The insulin/insulin-like growth factor signaling pathway is evolutionarily conserved in animals, and is part of nutrient-sensing mechanisms that control growth, metabolism, reproduction, stress responses, and lifespan. In Drosophila, eight insulin-like peptides (DILP1-8) are known, six of which have been investigated in some detail, whereas expression and functions of DILP1 and DILP4 remain enigmatic. Here we demonstrate that dilp1/DILP1 is transiently expressed in brain insulin producing cells (IPCs) from early pupa until a few days of adult life. However, in adult female flies where diapause is triggered by low temperature and short days, within a time window 0-10h post-eclosion, the dilp1/DILP1 expression remains high for at least 9 weeks. The dilp1 mRNA level is increased in dilp2, 3, 5 and dilp6 mutant flies, indicating feedback regulation. Furthermore, the DILP1 expression in IPCs is regulated by short neuropeptide F, juvenile hormone and presence of larval adipocytes. Male dilp1 mutant flies display increased lifespan and reduced starvation resistance, whereas in female dilp1 mutants oviposition is reduced. Thus, DILP1 is expressed in non-feeding stages and in diapausing flies, is under feedback regulation and appears to play sex-specific functional roles.

  • 5. Post, Stephanie
    et al.
    Liao, Sifang
    Stockholm University, Faculty of Science, Department of Zoology.
    Yamamoto, Rochele
    Veenstra, Jan A.
    Nässel, Dick R.
    Stockholm University, Faculty of Science, Department of Zoology.
    Tatar, Marc
    Drosophila insulin-like peptide dilp1 increases lifespan and glucagon-like Akh expression epistatic to dilp2In: Aging Cell, ISSN 1474-9718, E-ISSN 1474-9726Article in journal (Refereed)
  • 6. Post, Stephanie
    et al.
    Liao, Sifang
    Stockholm University, Faculty of Science, Department of Zoology.
    Yamamoto, Rochele
    Veenstra, Jan A.
    Nässel, Dick R.
    Stockholm University, Faculty of Science, Department of Zoology.
    Tatar, Marc
    Drosophila insulin-like peptide dilp1 increases lifespan and glucagon-like Akh expression epistatic to dilp22019In: Aging Cell, ISSN 1474-9718, E-ISSN 1474-9726, Vol. 18, no 1, article id e12863Article in journal (Refereed)
    Abstract [en]

    Insulin/IGF signaling (IIS) regulates essential processes including development, metabolism, and aging. The Drosophila genome encodes eight insulin/IGF-like peptide (dilp) paralogs, including tandem-encoded dilp1 and dilp2. Many reports show that longevity is increased by manipulations that decrease DILP2 levels. It has been shown that dilp1 is expressed primarily in pupal stages, but also during adult reproductive diapause. Here, we find that dilp1 is also highly expressed in adult dilp2 mutants under nondiapause conditions. The inverse expression of dilp1 and dilp2 suggests these genes interact to regulate aging. Here, we study dilp1 and dilp2 single and double mutants to describe epistatic and synergistic interactions affecting longevity, metabolism, and adipokinetic hormone (AKH), the functional homolog of glucagon. Mutants of dilp2 extend lifespan and increase Akh mRNA and protein in a dilp1-dependent manner. Loss of dilp1 alone has no impact on these traits, whereas transgene expression of dilp1 increases lifespan in dilp1-dilp2 double mutants. On the other hand, dilp1 and dilp2 redundantly or synergistically interact to control circulating sugar, starvation resistance, and compensatory dilp5 expression. These interactions do not correlate with patterns for how dilp1 and dilp2 affect longevity and AKH. Thus, repression or loss of dilp2 slows aging because its depletion induces dilp1, which acts as a pro-longevity factor. Likewise, dilp2 regulates Akh through epistatic interaction with dilp1. Akh and glycogen affect aging in Caenorhabditis elegans and Drosophila. Our data suggest that dilp2 modulates lifespan in part by regulating Akh, and by repressing dilp1, which acts as a pro-longevity insulin-like peptide.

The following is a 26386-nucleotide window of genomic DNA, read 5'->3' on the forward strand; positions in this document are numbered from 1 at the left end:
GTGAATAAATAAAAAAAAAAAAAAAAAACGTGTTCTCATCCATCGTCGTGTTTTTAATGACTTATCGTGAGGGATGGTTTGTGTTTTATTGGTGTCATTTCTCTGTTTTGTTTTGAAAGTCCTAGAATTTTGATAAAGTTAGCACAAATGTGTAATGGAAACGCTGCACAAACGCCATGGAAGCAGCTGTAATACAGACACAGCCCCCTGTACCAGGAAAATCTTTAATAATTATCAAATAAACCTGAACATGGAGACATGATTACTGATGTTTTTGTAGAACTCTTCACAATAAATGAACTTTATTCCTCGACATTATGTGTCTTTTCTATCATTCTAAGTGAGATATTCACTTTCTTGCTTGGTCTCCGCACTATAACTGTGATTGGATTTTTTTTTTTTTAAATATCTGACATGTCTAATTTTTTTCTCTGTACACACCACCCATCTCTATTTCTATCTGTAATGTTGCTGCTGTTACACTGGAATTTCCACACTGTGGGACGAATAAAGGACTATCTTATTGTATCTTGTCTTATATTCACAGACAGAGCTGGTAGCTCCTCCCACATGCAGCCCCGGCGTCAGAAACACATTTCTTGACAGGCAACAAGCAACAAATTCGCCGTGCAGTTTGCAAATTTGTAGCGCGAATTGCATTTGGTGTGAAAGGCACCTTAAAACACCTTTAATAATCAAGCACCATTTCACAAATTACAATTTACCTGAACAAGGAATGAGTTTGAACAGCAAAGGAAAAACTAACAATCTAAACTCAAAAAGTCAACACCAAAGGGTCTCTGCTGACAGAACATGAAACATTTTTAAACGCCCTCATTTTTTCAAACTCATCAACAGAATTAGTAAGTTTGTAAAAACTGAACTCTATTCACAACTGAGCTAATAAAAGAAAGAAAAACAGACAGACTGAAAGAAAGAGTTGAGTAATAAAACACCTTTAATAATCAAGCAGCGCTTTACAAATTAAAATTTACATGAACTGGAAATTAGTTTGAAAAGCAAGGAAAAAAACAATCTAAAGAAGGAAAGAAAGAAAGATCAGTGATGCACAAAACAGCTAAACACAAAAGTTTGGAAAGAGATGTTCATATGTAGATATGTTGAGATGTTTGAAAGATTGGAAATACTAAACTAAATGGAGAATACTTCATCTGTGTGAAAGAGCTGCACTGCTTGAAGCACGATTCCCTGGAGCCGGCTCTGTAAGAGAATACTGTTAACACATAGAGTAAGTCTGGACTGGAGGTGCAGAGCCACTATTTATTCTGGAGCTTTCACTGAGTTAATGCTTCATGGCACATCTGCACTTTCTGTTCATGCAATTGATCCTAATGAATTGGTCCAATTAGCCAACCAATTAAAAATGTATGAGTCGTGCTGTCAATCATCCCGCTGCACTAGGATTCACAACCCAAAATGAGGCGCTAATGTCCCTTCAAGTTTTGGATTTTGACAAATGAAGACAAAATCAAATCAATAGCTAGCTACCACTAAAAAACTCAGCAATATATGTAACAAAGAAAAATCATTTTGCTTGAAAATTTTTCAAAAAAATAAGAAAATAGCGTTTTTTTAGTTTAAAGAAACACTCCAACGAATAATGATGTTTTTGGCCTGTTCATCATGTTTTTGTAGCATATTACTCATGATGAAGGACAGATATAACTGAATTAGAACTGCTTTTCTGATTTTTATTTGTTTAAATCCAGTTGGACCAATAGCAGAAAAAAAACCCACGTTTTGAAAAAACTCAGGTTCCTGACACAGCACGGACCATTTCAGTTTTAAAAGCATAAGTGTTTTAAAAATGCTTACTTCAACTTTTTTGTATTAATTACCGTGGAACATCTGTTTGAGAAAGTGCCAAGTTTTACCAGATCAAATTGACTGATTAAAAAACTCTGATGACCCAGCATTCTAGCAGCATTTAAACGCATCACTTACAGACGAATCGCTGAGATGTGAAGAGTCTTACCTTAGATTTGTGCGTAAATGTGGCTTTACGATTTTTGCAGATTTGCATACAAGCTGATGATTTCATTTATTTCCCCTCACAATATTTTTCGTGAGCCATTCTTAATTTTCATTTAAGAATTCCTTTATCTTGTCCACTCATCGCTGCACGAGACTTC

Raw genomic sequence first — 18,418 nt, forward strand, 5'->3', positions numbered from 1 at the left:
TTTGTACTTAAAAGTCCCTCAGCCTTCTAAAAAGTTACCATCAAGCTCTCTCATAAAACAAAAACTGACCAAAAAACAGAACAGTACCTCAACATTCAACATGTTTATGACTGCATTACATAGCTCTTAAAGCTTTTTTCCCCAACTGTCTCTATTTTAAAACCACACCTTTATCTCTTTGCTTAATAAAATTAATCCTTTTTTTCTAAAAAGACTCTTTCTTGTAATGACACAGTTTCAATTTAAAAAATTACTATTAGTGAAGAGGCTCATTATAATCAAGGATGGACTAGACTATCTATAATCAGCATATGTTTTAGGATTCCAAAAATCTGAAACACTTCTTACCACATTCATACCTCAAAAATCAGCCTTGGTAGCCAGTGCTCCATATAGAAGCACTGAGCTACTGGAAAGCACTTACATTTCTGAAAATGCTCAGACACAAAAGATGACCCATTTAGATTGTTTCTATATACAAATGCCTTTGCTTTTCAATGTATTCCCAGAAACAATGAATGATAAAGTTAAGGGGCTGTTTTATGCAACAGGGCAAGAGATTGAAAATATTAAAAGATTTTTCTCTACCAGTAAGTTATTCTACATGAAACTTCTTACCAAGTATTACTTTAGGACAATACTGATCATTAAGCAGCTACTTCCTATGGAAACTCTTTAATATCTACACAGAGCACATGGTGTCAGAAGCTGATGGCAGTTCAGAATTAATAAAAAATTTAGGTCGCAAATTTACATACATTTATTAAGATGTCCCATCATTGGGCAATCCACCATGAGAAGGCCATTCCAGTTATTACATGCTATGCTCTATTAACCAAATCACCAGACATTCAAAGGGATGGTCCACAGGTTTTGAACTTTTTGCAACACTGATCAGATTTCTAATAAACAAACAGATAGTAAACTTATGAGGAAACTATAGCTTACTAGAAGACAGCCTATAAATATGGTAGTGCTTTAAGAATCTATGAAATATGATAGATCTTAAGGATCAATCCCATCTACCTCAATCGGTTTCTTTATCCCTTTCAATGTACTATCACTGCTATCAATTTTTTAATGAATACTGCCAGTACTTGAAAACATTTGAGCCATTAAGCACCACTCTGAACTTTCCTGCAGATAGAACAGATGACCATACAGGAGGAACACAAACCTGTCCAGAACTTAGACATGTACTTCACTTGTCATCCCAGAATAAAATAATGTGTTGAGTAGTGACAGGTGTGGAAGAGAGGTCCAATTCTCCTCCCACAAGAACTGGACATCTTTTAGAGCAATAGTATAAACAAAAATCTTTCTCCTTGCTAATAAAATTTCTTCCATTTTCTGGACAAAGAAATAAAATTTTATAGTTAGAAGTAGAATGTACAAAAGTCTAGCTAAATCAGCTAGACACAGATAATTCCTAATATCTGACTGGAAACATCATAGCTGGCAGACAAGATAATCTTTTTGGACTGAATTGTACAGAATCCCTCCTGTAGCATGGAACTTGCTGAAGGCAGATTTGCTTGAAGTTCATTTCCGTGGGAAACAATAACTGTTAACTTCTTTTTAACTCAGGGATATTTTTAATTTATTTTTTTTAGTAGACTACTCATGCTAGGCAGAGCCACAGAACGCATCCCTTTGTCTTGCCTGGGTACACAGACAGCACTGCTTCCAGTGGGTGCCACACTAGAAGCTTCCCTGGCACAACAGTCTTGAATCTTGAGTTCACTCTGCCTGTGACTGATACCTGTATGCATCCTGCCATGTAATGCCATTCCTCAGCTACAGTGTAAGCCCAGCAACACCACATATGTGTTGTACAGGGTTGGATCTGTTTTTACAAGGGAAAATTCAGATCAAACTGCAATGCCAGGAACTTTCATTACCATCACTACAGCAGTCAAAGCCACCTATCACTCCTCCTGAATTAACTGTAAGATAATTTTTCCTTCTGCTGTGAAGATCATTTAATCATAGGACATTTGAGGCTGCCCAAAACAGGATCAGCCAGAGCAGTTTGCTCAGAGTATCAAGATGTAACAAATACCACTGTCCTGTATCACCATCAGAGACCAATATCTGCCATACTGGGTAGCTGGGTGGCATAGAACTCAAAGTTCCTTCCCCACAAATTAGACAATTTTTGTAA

• 7.
    Zandawala, Meet
    et al.
    Stockholm University, Faculty of Science, Department of Zoology.
    Yurgel, Maria E.
    Texada, Michael J.
    Liao, Sifang
    Stockholm University, Faculty of Science, Department of Zoology.
    Rewitz, Kim F.
    Keene, Alex C.
    Nässel, Dick R.
    Stockholm University, Faculty of Science, Department of Zoology.
    Modulation of Drosophila post-feeding physiology and behavior by the neuropeptide leucokinin2018In: PLoS Genetics, ISSN 1553-7390, E-ISSN 1553-7404, Vol. 14, no 11, article id e1007767Article in journal (Refereed)
    Abstract [en]

    Behavior and physiology are orchestrated by neuropeptides acting as central neuromodulators and circulating hormones. An outstanding question is how these neuropeptides function to coordinate complex and competing behaviors. In Drosophila, the neuropeptide leucokinin (LK) modulates diverse functions, but mechanisms underlying these complex interactions remain poorly understood. As a first step towards understanding these mechanisms, we delineated LK circuitry that governs various aspects of post-feeding physiology and behavior. We found that impaired LK signaling in Lk and Lk receptor (Lkr) mutants affects diverse but coordinated processes, including regulation of stress, water homeostasis, feeding, locomotor activity, and metabolic rate. Next, we sought to define the populations of LK neurons that contribute to the different aspects of this physiology. We find that the calcium activity in abdominal ganglia LK neurons (ABLKs), but not in the two sets of brain neurons, increases specifically following water consumption, suggesting that ABLKs regulate water homeostasis and its associated physiology. To identify targets of LK peptide, we mapped the distribution of Lkr expression, mined a brain single-cell transcriptome dataset for genes coexpressed with Lkr, and identified synaptic partners of LK neurons. Lkrexpression in the brain insulin-producing cells (IPCs), gut, renal tubules and chemosensory cells, correlates well with regulatory roles detected in the Lkand Lkr mutants. Furthermore, these mutants and flies with targeted knockdown of Lkr in IPCs displayed altered expression of insulin-like peptides (DILPs) and transcripts in IPCs and increased starvation resistance. Thus, some effects of LK signaling appear to occur via DILP action. Collectively, our data suggest that the three sets of LK neurons have different targets, but modulate the establishment of postprandial homeostasis by regulating distinct physiological processes and behaviors such as diuresis, metabolism, organismal activity and insulin signaling. These findings provide a platform for investigating feeding-related neuroendocrine regulation of vital behavior and physiology.